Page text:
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Supreme Court clarifies the rules on penalty clauses

Recent Supreme Court judgments in two cases have sought to clarify the law on liquidated damages clauses in commercial contracts and the circumstances in which such clauses will be deemed to be unenforceable as a "penalty".

The rulings in both cases have important implications for a range of different contracts.

What happened in ParkingEye?

The first of these cases – ParkingEye Limited v Beavis – was regarding an £85 charge levied by ParkingEye Limited to a Mr Barry Beavis for overstaying his welcome in a car park.

Mr Beavis overstayed the 2 hour maximum by 56 minutes, but refused to pay the £85 charge on the basis that the charge was:

  1. unenforceable at common law as a penalty; and
  2. unfair and unenforceable by virtue of the Unfair Contract Terms in Consumer Contracts Regulations 1999.

What happened in Cavendish?

In the second case – Cavendish v Talal al Makdessi – the matter in issue was whether the consequences of a breach of restrictive covenants in a Share Purchase Agreement constituted unenforceable penalties.

The contract contained restrictive covenants together with provisions to the effect that in the event of a breach of the restrictive covenants, Mr Makdessi would (i) forfeit his right to the remaining instalment payments in consideration for his shares; and (ii) Mr Makdessi would be required to sell his remaining 20% shareholding to Cavendish. The effect on Mr Makdessi being that he could receive up to US$44,181,600 less for his share of the group, if he breached the restrictive covenant provisions.

By the time of trial, the fact that Mr Makdessi had breached the restrictive covenants was not in dispute. However, Mr Makdessi alleged that the wording of the non-compete provisions meant that they were penalties at common law and were therefore unenforceable.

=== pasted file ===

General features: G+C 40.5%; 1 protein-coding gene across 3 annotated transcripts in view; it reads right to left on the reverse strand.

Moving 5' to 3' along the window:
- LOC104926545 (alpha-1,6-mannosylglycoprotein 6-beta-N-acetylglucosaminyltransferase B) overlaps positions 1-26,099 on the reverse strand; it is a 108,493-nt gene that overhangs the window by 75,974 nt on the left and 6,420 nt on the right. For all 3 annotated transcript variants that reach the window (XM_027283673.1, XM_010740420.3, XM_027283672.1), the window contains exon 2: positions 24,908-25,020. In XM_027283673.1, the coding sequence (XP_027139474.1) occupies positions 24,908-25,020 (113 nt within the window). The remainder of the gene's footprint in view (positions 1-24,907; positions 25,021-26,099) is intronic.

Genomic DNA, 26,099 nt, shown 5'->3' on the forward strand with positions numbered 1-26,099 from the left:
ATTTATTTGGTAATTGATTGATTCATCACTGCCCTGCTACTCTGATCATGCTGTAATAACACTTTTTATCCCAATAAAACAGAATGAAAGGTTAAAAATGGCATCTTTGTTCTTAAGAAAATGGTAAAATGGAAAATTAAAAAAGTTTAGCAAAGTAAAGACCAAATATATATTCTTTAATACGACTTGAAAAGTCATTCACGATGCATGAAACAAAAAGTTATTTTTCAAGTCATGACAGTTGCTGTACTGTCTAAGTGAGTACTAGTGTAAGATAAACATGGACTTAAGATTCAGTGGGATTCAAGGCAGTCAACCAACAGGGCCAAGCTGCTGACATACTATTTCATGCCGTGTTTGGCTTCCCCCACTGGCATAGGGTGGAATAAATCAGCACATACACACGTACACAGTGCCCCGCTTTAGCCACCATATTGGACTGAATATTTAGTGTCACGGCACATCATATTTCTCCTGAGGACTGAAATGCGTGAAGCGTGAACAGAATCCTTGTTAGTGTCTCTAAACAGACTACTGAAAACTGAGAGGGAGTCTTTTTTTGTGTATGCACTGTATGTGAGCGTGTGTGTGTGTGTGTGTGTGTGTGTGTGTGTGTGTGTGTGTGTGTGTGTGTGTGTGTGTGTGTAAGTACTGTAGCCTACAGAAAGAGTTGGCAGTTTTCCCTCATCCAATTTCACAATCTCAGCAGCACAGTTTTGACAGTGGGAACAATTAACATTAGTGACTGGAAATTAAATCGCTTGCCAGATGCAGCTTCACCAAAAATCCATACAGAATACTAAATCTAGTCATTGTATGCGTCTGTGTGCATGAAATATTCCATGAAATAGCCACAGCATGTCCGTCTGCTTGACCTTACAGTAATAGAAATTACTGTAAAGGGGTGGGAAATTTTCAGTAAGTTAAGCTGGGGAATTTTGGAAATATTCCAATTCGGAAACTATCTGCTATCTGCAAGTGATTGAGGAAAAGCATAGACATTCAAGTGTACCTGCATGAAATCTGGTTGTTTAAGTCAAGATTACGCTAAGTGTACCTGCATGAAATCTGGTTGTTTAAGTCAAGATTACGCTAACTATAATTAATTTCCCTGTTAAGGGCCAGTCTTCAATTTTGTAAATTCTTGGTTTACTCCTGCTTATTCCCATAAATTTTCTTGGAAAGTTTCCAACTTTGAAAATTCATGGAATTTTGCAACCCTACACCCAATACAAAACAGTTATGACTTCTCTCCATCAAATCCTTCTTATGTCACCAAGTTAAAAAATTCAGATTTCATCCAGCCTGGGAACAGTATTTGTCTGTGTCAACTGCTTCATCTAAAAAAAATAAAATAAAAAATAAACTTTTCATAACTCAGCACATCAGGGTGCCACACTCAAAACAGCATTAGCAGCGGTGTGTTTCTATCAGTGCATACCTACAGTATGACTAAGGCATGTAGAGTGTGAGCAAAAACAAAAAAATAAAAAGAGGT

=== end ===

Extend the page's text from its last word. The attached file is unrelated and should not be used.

What did the Supreme Court say?

The Supreme Court rejected arguments advanced to the effect that the penalty clause rule was “antiquated, anomalous and unnecessary” and should be abandoned entirely. Instead the Supreme Court sought to clarify the law on penalty clauses, in light of what they recognised as confusion in the existing common law position in respect of the categorisation of penalties, deterrents and “genuine pre-estimates” of loss.

In seeking to clarify the test as to whether a clause is an unenforceable penalty, the Supreme Court explained that: “The true test is whether the impugned provision is a secondary obligation which imposes a detriment on the contract-breaker out of all proportion to any legitimate interest of the innocent party in the enforcement of the primary obligation.”

Although, in a simple case, the legitimate interest might be compensation for the breach, the Supreme Court recognised that the innocent party may have other legitimate interests to protect, for example based on commercial justification.

In ParkingEye Limited v Beavis, the Supreme Court considered that ParkingEye had a legitimate business interest in enforcing the £85 charge and that the charge was not an unenforceable penalty. The court considered that the legitimate objectives, amongst others, included the fact that one of the main objectives was to manage the efficient use of parking space in the interest of the retail units and their customers, as well as providing an income to ParkingEye so that they could provide this service.